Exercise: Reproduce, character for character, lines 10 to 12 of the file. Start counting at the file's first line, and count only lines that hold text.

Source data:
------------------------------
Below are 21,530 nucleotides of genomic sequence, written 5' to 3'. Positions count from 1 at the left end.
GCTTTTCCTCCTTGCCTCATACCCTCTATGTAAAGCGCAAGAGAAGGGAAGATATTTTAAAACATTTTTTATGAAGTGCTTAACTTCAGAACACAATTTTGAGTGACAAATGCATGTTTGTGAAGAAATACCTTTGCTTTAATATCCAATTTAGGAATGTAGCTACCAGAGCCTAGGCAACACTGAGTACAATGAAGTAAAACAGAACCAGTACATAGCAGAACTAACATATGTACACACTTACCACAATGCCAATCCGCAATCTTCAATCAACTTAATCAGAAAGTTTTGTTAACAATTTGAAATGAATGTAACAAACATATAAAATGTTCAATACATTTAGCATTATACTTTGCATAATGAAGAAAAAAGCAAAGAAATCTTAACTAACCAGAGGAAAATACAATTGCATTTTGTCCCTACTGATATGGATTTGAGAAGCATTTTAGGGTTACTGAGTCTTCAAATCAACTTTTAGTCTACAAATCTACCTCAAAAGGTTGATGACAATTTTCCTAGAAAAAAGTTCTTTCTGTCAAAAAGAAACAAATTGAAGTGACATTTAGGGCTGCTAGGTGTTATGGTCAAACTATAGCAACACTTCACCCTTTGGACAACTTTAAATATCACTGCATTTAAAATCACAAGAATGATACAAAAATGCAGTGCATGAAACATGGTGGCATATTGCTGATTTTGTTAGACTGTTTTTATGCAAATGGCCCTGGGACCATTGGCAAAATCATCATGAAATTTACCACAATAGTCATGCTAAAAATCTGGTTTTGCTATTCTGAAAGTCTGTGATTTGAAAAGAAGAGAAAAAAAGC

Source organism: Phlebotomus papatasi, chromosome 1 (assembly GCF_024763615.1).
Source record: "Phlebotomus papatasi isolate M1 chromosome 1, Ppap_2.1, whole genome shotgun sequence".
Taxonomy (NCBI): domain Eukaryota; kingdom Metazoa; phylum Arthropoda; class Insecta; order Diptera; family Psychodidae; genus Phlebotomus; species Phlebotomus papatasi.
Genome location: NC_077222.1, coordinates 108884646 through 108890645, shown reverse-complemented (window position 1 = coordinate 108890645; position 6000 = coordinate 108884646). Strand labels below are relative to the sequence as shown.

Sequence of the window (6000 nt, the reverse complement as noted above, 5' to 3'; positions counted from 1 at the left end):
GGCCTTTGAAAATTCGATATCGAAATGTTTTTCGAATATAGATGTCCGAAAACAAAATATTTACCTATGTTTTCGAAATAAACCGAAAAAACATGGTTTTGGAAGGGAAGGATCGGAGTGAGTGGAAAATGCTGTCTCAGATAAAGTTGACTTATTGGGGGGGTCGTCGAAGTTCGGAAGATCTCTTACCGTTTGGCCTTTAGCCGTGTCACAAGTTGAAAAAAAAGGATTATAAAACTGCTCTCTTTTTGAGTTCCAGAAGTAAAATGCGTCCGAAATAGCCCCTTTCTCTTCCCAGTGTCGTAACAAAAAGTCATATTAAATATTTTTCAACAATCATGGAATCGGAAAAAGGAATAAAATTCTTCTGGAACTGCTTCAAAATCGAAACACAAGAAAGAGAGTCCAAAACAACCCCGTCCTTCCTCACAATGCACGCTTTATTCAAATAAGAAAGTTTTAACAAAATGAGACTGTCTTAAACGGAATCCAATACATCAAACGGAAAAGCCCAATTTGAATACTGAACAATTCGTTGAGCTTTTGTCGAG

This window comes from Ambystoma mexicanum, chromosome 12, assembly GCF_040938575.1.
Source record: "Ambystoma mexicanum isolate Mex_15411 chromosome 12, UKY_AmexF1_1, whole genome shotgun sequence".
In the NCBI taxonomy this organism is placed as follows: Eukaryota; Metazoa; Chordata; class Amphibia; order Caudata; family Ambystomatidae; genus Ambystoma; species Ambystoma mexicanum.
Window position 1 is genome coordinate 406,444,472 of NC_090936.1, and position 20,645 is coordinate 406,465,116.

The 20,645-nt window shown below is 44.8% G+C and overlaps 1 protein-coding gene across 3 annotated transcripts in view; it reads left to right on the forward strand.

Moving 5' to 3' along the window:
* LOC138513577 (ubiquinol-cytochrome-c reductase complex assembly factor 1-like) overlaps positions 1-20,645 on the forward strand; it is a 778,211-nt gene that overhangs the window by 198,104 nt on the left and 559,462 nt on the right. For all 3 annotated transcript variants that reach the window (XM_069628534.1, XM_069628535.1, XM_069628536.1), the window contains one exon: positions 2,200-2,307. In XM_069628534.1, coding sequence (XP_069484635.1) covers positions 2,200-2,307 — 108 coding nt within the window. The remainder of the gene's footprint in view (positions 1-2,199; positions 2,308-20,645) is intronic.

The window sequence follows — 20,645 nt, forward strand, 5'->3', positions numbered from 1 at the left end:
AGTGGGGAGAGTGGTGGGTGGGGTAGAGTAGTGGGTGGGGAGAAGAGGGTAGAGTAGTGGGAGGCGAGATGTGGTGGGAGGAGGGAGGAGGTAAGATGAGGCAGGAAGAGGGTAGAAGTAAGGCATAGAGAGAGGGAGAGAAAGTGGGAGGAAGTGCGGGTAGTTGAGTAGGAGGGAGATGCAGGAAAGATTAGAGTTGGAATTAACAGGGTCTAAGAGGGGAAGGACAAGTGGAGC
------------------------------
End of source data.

Source record: "Ambystoma mexicanum isolate Mex_15411 chromosome 12, UKY_AmexF1_1, whole genome shotgun sequence".
In the NCBI taxonomy this organism is placed as follows: Eukaryota; Metazoa; Chordata; class Amphibia; order Caudata; family Ambystomatidae; genus Ambystoma; species Ambystoma mexicanum.
Window position 1 is genome coordinate 406,444,472 of NC_090936.1, and position 20,645 is coordinate 406,465,116.